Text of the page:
HDR

The most impressive aspect of the Shader Model 3.0 tests has got to be the use of HDR lighting effects. Now, there’s been a lot of discussion of late as to what is and what isn’t HDR, so let me go into a little detail on this first. HDR or High Dynamic Range refers to the amount of levels between opposite ends of the light intensity spectrum. Now, in real life the number of levels between totally black and a super-intense white light is almost infinite, but in games we’ve had to make do with as few as 256 steps from black to white. This changed with the 1.3 patch to the Far Cry engine, which implemented the OpenEXR method of HDR using 16-bit floating point calculations.

At the point when the 1.3 Far Cry patch was released ATI hardware only supported Shader Model 2.0 and 24-bit floating point, while nVidia hardware supported Shader Model 3.0 and both 16-bit and 32-bit precision – the upshot of this was that ATI hardware could not produce HDR effects.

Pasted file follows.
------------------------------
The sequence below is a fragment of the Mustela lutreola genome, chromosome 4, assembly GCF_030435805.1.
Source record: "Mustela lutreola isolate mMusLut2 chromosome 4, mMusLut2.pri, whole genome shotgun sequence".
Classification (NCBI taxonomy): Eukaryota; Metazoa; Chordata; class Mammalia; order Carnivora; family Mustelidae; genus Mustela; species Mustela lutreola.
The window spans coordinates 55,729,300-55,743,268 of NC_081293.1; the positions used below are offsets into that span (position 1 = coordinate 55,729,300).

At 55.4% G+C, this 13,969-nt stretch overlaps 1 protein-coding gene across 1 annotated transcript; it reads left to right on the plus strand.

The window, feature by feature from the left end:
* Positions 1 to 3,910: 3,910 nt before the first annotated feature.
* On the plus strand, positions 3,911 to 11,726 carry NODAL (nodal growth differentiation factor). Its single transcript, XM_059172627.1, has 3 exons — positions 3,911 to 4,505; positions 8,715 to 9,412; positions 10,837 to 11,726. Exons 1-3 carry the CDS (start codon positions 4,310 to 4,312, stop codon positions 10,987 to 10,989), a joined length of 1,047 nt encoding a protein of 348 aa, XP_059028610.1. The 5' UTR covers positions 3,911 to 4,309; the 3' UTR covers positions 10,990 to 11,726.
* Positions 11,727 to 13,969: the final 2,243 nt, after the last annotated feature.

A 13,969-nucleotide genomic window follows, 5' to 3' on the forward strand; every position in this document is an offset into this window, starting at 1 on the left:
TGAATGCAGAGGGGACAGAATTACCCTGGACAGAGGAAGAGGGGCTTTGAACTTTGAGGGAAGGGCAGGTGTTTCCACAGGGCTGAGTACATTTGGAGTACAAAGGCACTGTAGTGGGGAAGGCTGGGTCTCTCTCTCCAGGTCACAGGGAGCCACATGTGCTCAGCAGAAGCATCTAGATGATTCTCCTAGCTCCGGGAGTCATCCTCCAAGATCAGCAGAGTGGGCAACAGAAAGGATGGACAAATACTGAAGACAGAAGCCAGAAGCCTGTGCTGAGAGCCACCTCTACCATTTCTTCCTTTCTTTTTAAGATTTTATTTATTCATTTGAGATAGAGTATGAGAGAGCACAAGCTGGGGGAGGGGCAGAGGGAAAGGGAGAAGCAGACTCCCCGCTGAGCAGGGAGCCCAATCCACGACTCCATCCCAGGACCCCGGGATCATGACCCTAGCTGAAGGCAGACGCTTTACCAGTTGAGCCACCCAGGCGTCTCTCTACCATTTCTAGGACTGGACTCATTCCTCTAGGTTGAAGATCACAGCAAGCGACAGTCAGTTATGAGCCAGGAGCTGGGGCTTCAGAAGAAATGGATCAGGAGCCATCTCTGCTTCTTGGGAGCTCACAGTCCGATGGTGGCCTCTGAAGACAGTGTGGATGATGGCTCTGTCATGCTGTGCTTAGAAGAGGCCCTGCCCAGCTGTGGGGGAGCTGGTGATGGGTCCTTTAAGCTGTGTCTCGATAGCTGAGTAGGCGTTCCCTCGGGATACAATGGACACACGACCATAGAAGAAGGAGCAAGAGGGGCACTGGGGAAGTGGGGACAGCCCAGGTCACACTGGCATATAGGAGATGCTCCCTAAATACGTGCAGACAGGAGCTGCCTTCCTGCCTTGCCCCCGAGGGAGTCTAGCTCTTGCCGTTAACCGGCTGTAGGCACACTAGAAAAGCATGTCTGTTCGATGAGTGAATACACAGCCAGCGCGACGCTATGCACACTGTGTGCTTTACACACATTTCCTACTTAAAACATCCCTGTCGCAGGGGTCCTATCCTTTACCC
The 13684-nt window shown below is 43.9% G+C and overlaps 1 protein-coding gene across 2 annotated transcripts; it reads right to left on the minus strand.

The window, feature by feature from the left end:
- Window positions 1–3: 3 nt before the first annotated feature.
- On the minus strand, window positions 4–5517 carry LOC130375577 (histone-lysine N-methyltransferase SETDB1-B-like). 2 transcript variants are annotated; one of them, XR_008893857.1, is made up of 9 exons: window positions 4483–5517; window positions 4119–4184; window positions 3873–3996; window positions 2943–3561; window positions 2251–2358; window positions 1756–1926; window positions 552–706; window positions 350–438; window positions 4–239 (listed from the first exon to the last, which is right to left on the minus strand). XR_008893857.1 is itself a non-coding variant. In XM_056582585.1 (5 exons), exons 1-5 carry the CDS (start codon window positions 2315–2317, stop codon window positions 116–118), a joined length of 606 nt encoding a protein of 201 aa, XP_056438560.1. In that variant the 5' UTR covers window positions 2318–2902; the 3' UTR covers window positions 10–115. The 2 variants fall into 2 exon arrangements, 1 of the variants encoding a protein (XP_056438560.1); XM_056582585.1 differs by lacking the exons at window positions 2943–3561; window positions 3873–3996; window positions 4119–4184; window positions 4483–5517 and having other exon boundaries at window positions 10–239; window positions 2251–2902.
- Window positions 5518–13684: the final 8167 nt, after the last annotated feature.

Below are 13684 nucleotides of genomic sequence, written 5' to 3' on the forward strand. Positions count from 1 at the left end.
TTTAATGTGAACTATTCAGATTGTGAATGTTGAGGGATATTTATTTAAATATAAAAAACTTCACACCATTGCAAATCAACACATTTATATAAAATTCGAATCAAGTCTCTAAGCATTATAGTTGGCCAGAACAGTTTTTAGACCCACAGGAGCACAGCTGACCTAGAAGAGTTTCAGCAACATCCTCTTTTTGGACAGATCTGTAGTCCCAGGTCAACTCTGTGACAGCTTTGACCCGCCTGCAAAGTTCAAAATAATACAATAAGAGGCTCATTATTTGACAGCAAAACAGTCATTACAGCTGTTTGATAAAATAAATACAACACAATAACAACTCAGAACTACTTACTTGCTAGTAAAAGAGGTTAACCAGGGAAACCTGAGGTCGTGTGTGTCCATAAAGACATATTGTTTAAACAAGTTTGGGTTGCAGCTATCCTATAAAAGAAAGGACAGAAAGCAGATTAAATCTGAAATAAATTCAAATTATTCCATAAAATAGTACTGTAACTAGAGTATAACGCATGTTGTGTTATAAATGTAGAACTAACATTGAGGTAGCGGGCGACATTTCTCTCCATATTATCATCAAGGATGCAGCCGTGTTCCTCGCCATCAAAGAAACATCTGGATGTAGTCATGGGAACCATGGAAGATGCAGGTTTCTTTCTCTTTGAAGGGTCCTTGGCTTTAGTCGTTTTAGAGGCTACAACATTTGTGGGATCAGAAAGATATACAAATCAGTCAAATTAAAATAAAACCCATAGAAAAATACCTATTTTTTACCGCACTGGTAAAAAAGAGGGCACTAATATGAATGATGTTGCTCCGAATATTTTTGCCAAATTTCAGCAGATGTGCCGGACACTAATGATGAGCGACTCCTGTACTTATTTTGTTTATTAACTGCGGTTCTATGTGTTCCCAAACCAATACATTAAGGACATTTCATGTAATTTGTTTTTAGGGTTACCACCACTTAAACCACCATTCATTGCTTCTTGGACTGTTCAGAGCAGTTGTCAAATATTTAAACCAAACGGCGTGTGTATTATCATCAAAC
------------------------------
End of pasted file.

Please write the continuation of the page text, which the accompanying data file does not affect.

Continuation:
This situation was countered when Valve implemented Shader Model 2.0 compatible HDR effects into the Source engine and I have to say that it looked pretty damned good. However, the method of HDR that Valve has gone with doesn’t yield the same amount of levels between dark and light as the Shader Model 3.0 method, so the effects can’t be as complex. Because of this, Futuremark decided to use the latter method of HDR rendering, despite it being far more hardware intensive – after all, the point of a benchmark is to be as hardware intensive as possible.

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